Retirement Savings Plans,For Individuals,For Plan Sponsors,Custom

House Passes SECURE Act by 417-3 Vote, Senate Reintroduces RESA

May 30, 2019

The House passed the Setting Every Community Up for Retirement Enhancement (SECURE) Act by a 417-3 vote on May 23, 2019. Senate Finance Committee Chairman Chuck Grassley (R-IA) and Ranking Member Ron Wyden (D-OR) reintroduced the Retirement Enhancement and Savings Act (RESA) of 2019 on April 1, 2019. The overwhelming majority of provisions in both bills are identical (or very similar).

With House passage of the SECURE Act, the next step is for the House and Senate to work to reconcile differences in the bills in order to potentially bring the legislation to President Trump for signature later in 2019.

View highlights of the SECURE Act and RESA legislation.

Key Features of the SECURE Act and RESA

Item House SECURE Act Senate RESA

Voluntary Firefighters and Emergency Medical Providers

Maximum exclusions for qualified state and local tax benefits and qualified payments reinstated for one year (2020); qualified monthly payments increased from $30 to $50 that the taxpayer performed such services.

Same provision in RESA

Post 70½ IRA Contributions

Repeals limit prohibiting individuals age 70½ and above from making non-rollover contributions to traditional IRAs.

Same provision in RESA

Increase Beginning Date of Required Minimum Distributions (RMDs)


Increases age for commencing RMDs for plans and IRAs from 70½ to 72. These changes would apply to distributions required to be made after Dec. 31, 2019, with respect to individuals who attain age 70½ after such date.

Provision not in RESA

Portability of Lifetime Income Investments

Participants in qualified defined contribution (DC), 403(b), and governmental 457(b) plans allowed to take distribution of a lifetime income investment without penalty if lifetime income investment is no longer authorized to be held under the plan.

Distribution must be made via a direct rollover to an IRA or other retirement plan or, in the case of an annuity contract, through direct distribution to the individual. The purpose of this provision is to eliminate the need to recordkeep annuities and similar products after they have been discontinued by the plan sponsor.

Same provision in RESA

Lifetime Income Disclosures

Employee Retirement Income Security Act of 1974 (ERISA) DC plan benefit statements required to include lifetime income disclosure at least once a year, illustrating amount of monthly payments the participant would receive if total accrued benefits used to provide lifetime income through:

1. a qualified joint and survivor annuity and
2. a single life annuity.

Plan sponsors, plan fiduciaries, and other persons would have no ERISA liability for disclosure that meets applicable rules and assumptions.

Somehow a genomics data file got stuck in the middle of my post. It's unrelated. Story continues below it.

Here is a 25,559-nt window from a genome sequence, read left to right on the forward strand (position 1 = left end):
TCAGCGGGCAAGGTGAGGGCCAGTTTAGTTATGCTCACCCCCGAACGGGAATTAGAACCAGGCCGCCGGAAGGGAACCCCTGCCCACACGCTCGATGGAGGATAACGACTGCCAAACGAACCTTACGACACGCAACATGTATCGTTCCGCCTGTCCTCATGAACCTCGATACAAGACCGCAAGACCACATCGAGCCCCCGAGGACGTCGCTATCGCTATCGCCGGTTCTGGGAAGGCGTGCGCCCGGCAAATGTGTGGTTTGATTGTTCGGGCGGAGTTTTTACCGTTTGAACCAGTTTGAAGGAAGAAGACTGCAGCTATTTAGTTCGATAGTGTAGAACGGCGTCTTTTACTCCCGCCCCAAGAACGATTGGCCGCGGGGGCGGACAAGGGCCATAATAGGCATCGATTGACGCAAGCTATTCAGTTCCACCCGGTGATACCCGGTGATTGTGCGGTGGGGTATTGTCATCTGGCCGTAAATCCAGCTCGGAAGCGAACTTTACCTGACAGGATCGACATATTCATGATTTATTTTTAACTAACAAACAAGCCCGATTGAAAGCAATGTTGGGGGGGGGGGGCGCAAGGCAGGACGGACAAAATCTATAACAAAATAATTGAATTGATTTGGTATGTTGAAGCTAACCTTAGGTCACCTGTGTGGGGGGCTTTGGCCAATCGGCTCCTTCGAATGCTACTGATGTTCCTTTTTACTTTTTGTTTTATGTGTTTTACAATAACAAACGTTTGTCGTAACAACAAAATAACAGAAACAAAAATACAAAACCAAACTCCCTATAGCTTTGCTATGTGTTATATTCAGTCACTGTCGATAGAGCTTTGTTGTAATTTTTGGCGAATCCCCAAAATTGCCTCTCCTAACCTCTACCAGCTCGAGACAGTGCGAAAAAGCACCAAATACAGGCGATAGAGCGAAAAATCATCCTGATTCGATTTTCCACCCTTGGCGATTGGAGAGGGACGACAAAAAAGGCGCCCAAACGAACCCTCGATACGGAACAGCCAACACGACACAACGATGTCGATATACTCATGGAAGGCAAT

The Department of Labor would be required to 1. prescribe permissible assumptions, 2. issue a model lifetime income disclosure, and 3. issue interim final rules.

Same provision in RESA

Fiduciary Safe Harbor for Selecting Annuity Providers

Statutory safe harbor would be added to ERISA similar to existing regulatory safe harbor for the selection of annuity providers, except that the statutory safe harbor would also:

  • Allow DC plan fiduciaries to rely on written representations from insurers regarding their financial capabilities under state insurance law (this changes the current safe harbor, which requires the plan sponsor to determine the financial capacity of the insurance company); 
  • Specify that a fiduciary is not required to select the lowest-cost contract but may also consider the value provided by other features and benefits and attributes of the insurer;
  • Clarify that fiduciaries are not required to review the appropriateness of a selection after the purchase of a contract for a participant or beneficiary; and 
  • Generally, deem fiduciaries to have conducted a periodic review if the fiduciary annually obtains certain written representations from the insurer.

Same provision in RESA

Distributions for Birth or Adoption

Would allow penalty-free, in-service distributions from a DC plan (including a 403(b) or 457(b) plan) or IRA in connection with a birth or adoption, up to $5,000. The distribution could be later repaid and treated as a rollover. It appears that a plan would not be required to offer this distribution option.

Provision not in RESA

"Stretch" RMDs

Upon death of an IRA owner or DC plan participant (including in a 403(b) or 457(b) plan), the individual beneficiary would be required to draw down entire inherited interest within 10 years.

This provision does not apply to eligible designated beneficiary who is:

  • the surviving spouse;
  • a child under the age of majority;
  • disabled or chronically ill; or
  • any other person who is not more than 10 years younger than the participant/IRA owner.

 In these cases, the distribution could be taken over the beneficiary's life expectancy; the 10-year rule would apply to a minor upon reaching the age of majority.

Current law is retained for non-individual beneficiaries, such as estates and charities, which are subject to a five-year rule and cannot "stretch" the payouts over a longer period.

RESA would require distributions within five years of death, except in the case of an "eligible designated beneficiary" (same individuals as in the SECURE Act).

RESA would exempt from this requirement up to $400,000 (indexed) per designated beneficiary. For example, if a decedent leaves $450,000 to a non-eligible beneficiary, the beneficiary can take $400,000 over his/her life expectancy and the remaining $50,000 over five years.

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